By Josh Perry, Editor
The National Physical Laboratory and the National Graphene Institute (NGI) at the University of Manchester (U.K.) are creating a new service that will assist in the industrialization of graphene by characterizing the material to give companies confidence in the material’s properties.
A new service will characterize graphene, standardizing its production and properties for industrialization. (Wikimedia Commons)
According to a report from the university, “Material standardisation is crucial to industry uptake but, as with all new technologies, international standards for graphene are in their infancy. As such, manufacturers are unable to verify that the graphene that they are working with has the desired properties.”
The NPL and NGI hope that this will provide the “missing link” to boost industrialization and keep U.K. companies on the forefront of this material’s potential commercial applications.
“Early adopters of graphene technology are already seeing benefits, but in order to fulfil its massive potential, it needs to be industrialised – which will see the quality and reproducibility of the material on offer increase, due to standardisation, and the price of graphene drop, due to economies of scale,” the article continued.
NPL has led the development of graphene ISO standards, related to terminology, and has worked with the NGI on an NPL Good Practice Guide, which gives measurements for the properties of commercially-available graphene. The NGI offers expertise on graphene’s potential applications.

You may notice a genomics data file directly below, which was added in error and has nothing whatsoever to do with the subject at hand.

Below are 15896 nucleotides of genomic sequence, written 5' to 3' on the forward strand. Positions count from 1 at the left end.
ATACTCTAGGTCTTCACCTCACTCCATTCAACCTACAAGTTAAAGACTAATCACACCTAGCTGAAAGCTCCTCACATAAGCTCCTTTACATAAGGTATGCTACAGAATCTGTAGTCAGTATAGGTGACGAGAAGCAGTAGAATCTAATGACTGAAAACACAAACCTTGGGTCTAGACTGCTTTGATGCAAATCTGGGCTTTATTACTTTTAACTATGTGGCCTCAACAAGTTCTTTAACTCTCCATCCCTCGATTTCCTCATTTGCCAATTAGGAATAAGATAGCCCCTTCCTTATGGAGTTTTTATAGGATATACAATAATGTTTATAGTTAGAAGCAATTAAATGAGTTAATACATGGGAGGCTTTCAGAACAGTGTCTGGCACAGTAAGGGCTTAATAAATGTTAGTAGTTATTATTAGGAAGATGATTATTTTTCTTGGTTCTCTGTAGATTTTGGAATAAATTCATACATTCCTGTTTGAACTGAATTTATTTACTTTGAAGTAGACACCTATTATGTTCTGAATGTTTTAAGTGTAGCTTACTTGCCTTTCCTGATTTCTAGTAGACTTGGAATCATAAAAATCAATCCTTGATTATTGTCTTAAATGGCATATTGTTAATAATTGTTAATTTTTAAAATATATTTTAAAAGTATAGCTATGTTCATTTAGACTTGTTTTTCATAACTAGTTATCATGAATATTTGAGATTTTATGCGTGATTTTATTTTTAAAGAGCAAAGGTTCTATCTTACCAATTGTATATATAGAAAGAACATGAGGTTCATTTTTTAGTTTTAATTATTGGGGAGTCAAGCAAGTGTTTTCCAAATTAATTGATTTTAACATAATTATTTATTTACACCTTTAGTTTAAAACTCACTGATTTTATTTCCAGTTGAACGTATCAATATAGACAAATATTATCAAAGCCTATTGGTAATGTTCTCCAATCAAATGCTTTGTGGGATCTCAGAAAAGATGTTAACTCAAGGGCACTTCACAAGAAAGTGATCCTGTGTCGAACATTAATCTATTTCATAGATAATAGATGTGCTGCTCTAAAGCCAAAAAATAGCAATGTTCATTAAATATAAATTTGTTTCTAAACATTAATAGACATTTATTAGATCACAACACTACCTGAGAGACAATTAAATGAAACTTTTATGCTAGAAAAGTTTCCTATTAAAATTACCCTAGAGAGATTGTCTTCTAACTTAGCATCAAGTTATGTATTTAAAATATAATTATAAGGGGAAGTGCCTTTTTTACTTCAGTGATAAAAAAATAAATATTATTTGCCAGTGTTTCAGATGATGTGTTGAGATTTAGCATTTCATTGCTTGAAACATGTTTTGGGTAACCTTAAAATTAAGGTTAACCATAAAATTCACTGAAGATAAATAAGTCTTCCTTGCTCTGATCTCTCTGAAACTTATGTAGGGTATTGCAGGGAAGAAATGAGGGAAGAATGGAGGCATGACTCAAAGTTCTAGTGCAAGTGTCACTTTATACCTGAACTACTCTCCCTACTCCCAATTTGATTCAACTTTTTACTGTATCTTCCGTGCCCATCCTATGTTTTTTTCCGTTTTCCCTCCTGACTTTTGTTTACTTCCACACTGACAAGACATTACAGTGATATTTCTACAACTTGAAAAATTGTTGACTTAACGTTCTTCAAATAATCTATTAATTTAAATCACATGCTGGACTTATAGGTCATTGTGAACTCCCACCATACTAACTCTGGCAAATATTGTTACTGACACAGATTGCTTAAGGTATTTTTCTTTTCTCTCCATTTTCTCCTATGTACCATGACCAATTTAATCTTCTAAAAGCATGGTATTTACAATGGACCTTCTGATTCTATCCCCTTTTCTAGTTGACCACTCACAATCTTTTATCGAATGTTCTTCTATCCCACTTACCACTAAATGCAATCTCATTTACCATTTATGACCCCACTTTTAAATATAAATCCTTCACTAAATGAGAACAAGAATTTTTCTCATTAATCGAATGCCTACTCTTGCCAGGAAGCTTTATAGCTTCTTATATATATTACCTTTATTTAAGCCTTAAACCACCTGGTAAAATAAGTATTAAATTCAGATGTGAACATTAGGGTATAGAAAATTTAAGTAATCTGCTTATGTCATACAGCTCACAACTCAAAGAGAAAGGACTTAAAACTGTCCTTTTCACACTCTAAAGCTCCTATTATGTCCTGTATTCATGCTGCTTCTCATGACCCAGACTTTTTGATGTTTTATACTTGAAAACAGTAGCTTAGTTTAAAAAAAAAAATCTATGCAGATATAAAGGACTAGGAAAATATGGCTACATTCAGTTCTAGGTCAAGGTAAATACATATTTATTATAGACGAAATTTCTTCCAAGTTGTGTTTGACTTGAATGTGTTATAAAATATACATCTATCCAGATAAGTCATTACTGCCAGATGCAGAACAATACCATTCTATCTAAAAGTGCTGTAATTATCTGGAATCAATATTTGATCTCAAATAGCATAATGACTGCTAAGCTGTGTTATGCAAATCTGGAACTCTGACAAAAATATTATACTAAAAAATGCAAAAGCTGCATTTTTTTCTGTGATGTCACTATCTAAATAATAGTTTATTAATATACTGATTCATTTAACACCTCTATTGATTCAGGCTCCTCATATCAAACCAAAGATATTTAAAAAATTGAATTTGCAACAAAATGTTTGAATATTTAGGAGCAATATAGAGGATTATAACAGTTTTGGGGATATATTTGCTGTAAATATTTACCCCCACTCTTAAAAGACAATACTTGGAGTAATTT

Andrew Pollard, NPL Science Area Leader of the Surface Technology Group, said, “Introducing this unique service, alongside the development of international standards, to the UK’s emerging graphene economy will accelerate the commercialisation of next generation technologies here in the same country the material was first isolated, enabling graphene to go from the lab to the market.”
A Physics World article about the new service added, “Graphene has been used in commercial items before now but for a long time its inclusion has been more of a marketing exercise to attract attention rather than making use of its manifold fascinating properties. This is now starting to change making the service launch particularly timely.”
The NPL Good Practice Guide can be found at http://npl.co.uk/publications/guides/characterisation-of-the-structure-of-graphene.